5 ways to queer relationships

There are a lot of norms when it comes to relationship, so naturally there are also lots of ways to queer your relationships. Other writers have covered many of them in much more details. I still think it is worth outlining some ideas. Who knows, it may inspire you!

1) Value, prioritise and categorise your relationships for reasons other than sexual or romantic content

Upon declaring that you’re poly, the first question most people ask is how many relationships you are in, or how many partners you have. We all know that noone is really interested in writing partners, yoga partners or climbing partners. The question is really about how many people you spend sexy time in the bedroom with. There is a lot of pressure to categorise relationships in this way, and refusing to do so might result in assumptions that your relationships aren’t serious, meaningful or deserving of respect. It can also mean that your close people with whom you do not have a sexual connection may feel more valued and that you rely on a wider support network.

2) Get off the relationship escalator*

The relationship escalator is a set of social expectations about what relationships should look like and how they should progress. Amy Gahran has a great blog post about what precisely the escalator entails here. Doing things that get you off the escalator include:

  • Rejecting monogamy,
  • Rejecting hierarchy,
  • Allowing your relationships to change over time in ways that increase and decrease time spent together and sexual intimacy
  • Engaging in relationships without the expectation of a ‘happily ever after’
  • Limiting life merging such as shared bank accounts, homes, pets and other important life stuff
  • Limiting the extent to which you identify as a member of a couple

3) Treat people as important and not disposable

It seems like an unspoken rule of monogamy that once you are no longer sexually or romantically involved with someone that you should no longer speak with them, especially if you start dating a new partner. It is true that a period of no contact can help with the healing process, but permanently disconnecting from ex partners as a matter of course basically means treating people like objects to be picked up and put down. Considering what you might want to hold onto and what you might want to change when a sexual or romantic connection ends allows you to make choices that are conscious and not just follow the well trodden path. That may mean consciously deciding not to be in contact because a relationship was abusive or reinforced unhelpful patterns or thoughts for you, or it may mean transitioning into a different kind of relationship. Either way, choosing in the context of that relationship is far more respectful of the connection you had than following some default script.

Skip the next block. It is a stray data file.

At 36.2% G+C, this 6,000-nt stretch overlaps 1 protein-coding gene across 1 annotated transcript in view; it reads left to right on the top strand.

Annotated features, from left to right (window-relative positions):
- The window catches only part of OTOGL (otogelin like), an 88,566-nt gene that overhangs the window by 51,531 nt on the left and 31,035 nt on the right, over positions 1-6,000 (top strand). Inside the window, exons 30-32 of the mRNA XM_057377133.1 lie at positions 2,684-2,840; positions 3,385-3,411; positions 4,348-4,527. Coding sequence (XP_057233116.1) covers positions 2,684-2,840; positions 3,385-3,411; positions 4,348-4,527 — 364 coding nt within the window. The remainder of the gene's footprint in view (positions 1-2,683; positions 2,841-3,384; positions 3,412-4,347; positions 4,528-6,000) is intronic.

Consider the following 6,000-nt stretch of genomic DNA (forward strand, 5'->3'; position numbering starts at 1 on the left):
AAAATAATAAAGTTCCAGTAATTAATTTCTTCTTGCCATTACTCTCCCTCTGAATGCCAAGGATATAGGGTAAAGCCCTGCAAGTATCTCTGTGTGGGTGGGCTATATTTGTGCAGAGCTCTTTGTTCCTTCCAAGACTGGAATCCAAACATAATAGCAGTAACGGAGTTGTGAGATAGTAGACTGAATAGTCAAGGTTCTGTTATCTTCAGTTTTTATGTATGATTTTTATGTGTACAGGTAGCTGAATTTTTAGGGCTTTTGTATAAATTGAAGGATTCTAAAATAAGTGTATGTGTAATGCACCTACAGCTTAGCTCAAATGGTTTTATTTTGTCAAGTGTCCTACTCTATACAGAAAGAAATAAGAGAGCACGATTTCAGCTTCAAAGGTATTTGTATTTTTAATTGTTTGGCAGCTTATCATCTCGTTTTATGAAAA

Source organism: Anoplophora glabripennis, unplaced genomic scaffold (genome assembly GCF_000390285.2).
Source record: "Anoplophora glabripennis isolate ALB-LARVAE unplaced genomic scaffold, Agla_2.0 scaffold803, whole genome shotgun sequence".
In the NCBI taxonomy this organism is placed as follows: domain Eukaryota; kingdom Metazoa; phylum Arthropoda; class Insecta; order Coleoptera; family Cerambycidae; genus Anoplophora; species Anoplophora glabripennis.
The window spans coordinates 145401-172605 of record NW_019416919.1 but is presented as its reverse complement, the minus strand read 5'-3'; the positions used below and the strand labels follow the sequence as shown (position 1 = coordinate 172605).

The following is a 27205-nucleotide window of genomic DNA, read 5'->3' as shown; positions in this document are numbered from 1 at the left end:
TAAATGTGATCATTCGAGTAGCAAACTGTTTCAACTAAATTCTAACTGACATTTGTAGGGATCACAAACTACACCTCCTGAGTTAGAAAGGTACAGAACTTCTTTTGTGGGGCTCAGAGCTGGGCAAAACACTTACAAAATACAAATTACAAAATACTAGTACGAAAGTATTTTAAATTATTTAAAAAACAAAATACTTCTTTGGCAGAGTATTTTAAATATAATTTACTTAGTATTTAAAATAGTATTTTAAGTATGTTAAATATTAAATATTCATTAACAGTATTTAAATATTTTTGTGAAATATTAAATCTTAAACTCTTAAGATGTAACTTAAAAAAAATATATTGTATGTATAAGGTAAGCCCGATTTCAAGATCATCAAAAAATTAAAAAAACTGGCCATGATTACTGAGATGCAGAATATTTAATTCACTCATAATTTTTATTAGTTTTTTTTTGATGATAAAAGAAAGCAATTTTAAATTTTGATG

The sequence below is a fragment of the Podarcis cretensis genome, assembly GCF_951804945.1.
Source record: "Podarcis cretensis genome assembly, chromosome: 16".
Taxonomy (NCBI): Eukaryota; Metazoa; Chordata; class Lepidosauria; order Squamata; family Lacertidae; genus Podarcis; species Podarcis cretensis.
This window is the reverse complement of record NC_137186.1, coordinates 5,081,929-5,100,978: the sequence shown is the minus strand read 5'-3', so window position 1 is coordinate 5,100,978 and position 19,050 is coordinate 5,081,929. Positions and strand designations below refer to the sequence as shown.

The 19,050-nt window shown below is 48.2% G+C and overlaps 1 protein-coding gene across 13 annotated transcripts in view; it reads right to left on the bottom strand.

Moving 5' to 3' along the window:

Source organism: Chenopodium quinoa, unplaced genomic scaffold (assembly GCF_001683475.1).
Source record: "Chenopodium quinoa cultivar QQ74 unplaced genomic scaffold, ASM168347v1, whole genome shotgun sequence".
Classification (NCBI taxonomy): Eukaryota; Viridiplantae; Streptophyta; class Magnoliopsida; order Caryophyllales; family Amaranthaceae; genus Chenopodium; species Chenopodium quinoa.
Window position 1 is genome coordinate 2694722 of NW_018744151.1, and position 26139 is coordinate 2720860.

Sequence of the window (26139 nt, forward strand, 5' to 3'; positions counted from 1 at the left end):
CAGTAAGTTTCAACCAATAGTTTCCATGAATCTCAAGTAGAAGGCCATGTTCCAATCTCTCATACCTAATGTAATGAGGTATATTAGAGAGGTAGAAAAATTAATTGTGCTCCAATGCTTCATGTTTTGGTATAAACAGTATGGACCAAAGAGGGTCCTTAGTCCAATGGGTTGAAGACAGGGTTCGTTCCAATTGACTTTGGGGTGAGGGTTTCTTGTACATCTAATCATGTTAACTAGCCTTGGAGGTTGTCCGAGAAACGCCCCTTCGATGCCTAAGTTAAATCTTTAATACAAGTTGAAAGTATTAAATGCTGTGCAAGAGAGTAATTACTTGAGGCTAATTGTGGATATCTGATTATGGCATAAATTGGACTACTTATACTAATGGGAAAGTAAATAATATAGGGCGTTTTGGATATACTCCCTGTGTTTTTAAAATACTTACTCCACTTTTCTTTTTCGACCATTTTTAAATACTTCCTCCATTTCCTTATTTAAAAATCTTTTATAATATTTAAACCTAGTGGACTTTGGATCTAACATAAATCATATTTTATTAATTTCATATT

4) Have conversations about what you and your people would like to get and give to your relationships

Customising connections means that you get to really think about what you want and how to get what you need from your people. This means you can consciously decide how you prioritise your time, and the kinds of things you want to do with different people. You might decide that you want to deepen some relationships, or to look for more people to share a passion or interest that you have. This is about taking stock of how the connections in your life feel to you and how you want them to look and feel.

5) Challenge expectations about who you bring to family, work and social events

The couple centric nature of most events and get-togethers is a constant reminder that when we don’t exist as part of a couple we are outsiders. Still, often we try to fit within the couple paradigm by bringing one person with us to all these things, or sometimes deciding noone at all would be best. Whether it is bringing a climbing partner to a family gathering you’re expected to bring your live in partner to, or switching up who comes with you to work drinks, deciding not to allow the assumption that you operate as one half of a 2 person show is really queer. Bringing a friend to a wedding shouldn’t be the preserve of singles if a friend is who we would enjoy most in that context. Deciding that family do’s are better with our housemate than boyfriend is totally valid. We can create more choices for everyone when we refuse to make one person the default.